africa Economy Government oil Tanzania

Tanzania’s rift with oil companies leaves $30 billion project in limbo

International oil companies have been accused of wanting to make bigger stakes from the multi-billion project


Tanzania’s Head of State John Magufuli is unhappy about the commandment between the Government and the oil companies involved in the $30 billion gas project. President Magufuli has expressed his concerns over the share of the bargain the oil firms want from the multi-billion project, accusing them of wanting to finesse the country economically.

The President claims the investors want to have a larger piece of the king’s share that may slow the economic progress of the nation. The misunderstanding left the project in a state of limbo, delaying the rapid development of the infrastructure. It is the second setback the project has encountered and could send signals that its construction may take longer than expected.

Addressing the citizens on a rally, the elected head of Tanzania said international companies are on the driver’s seat and hence taking charge of the country’s natural gas resources. Their beacon of hope would be the Stiegler’s Gorge hydro project to generate electricity. However, the power station has faced rough hostility from conservationists.

The Parliament allocated $306 million for the construction of the power project, accounting for 40 per cent of the national budget. With a potential of 2,100 MW capacity, the infrastructure would help as many Tanzanians to access electricity and boost the economic status of the country. Lack of electricity access in some regions in the country has discouraged business startups.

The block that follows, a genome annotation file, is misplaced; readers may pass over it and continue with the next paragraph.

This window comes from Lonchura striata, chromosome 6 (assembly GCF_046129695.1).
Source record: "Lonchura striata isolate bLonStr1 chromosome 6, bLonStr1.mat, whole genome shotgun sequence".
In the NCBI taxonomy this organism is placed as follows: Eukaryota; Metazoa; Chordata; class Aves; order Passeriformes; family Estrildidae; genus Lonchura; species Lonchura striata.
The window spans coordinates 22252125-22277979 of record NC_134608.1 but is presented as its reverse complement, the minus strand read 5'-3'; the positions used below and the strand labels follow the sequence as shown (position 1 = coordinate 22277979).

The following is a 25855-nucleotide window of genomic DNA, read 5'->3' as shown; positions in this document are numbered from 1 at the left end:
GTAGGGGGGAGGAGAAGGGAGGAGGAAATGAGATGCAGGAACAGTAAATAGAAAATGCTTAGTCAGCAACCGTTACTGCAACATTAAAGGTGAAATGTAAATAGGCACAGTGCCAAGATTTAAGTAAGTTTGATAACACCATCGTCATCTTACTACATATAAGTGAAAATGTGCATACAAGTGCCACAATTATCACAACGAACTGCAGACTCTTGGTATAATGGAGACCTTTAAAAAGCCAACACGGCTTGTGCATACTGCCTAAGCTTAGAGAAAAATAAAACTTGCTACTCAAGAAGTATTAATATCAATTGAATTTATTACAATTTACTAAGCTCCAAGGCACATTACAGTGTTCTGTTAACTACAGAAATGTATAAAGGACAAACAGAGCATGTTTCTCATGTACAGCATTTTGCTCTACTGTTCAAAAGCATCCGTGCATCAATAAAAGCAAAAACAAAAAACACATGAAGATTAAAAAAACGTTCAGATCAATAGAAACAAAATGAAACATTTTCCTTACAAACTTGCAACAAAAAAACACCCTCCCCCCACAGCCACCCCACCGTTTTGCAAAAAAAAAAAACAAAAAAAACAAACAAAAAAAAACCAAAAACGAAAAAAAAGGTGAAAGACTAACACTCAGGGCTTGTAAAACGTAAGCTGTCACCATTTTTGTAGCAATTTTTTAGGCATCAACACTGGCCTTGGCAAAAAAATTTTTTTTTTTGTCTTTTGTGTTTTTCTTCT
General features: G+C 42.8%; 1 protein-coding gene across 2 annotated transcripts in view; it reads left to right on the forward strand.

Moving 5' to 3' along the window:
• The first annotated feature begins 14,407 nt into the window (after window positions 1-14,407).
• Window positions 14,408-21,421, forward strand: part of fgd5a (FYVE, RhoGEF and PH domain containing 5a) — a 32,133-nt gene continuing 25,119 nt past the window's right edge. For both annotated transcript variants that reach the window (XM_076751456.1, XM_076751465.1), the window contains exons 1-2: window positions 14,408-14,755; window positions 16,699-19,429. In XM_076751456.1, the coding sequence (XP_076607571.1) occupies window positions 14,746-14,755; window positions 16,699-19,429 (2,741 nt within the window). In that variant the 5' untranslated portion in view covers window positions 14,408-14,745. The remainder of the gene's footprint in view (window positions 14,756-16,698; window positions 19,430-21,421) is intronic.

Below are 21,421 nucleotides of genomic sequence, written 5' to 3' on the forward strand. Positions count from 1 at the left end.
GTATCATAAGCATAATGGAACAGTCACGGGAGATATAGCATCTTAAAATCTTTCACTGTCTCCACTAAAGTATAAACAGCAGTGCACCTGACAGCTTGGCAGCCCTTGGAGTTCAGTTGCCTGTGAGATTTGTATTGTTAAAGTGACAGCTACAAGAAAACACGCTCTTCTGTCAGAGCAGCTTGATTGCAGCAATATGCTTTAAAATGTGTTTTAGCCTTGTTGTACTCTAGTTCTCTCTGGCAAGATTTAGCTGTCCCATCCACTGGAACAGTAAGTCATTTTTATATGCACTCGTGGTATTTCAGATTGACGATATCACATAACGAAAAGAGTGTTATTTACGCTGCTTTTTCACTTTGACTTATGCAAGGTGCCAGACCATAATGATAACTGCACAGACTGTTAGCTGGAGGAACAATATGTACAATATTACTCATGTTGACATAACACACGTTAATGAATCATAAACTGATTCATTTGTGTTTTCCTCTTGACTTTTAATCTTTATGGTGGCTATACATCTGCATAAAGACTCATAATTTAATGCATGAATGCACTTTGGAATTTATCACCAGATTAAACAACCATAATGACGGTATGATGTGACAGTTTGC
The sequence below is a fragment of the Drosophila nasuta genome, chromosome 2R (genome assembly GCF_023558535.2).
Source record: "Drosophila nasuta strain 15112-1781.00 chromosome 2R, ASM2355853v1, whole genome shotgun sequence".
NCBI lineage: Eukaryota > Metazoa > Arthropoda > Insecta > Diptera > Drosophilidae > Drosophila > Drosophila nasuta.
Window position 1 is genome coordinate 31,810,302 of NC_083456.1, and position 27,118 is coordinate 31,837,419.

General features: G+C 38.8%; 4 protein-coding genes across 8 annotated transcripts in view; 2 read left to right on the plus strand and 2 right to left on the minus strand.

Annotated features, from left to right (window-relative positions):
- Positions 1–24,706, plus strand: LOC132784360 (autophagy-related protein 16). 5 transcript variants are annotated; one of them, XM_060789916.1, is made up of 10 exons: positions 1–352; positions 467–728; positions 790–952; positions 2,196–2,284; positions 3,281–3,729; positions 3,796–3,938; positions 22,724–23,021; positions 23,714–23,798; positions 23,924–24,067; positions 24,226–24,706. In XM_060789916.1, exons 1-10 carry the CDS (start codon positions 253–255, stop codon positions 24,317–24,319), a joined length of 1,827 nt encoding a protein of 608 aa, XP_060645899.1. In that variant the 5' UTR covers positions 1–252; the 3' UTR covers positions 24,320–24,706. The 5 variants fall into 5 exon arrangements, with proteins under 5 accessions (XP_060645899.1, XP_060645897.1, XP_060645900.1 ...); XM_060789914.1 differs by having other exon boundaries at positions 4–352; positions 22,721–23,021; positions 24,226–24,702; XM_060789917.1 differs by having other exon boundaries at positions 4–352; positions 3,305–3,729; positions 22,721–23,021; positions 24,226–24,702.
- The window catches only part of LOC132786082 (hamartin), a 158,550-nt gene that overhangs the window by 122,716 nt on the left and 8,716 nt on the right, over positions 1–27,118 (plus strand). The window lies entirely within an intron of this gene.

The twist and turn between the oil firms and Tanzania Government may force the latter party to focus on the Stiegler’s Gorge hydroelectric project to avoid further delays the country’s progress. Financiers injecting funds on the power project are antagonising the Government, but the chief of state is adamant to carry on with construction.

He added that if the financial investors’ hands grow cold, the country will use its use revenue from its pocket to fund the project. Indeed, it will be a costly affair, given the fact that President Magufuli is fond of foreign investments that have contributed to the growth and development of the state. FDIs have created employment opportunities to help the Government eradicate the ate of the poverty level in the East African nation and eased the financial burden on the shoulders of Government officials.

The powerhouses involved in the Liquified Natural Gas (LNG) project include Shell, Ophir, Pavilion, Statoil and Exon Mobil. The growth in the oil industry in Tanzania has continued to attract further foreign investments that look to enjoy the business opportunities available. The conundrum has brought the oil project to a standoff for a moment and may discourage the key players.

The differences continue to hinder the success of the project that began a year ago. The only way forward would be to find common ground and not rush into making a decision that may prove costly.

Source: The Exchange

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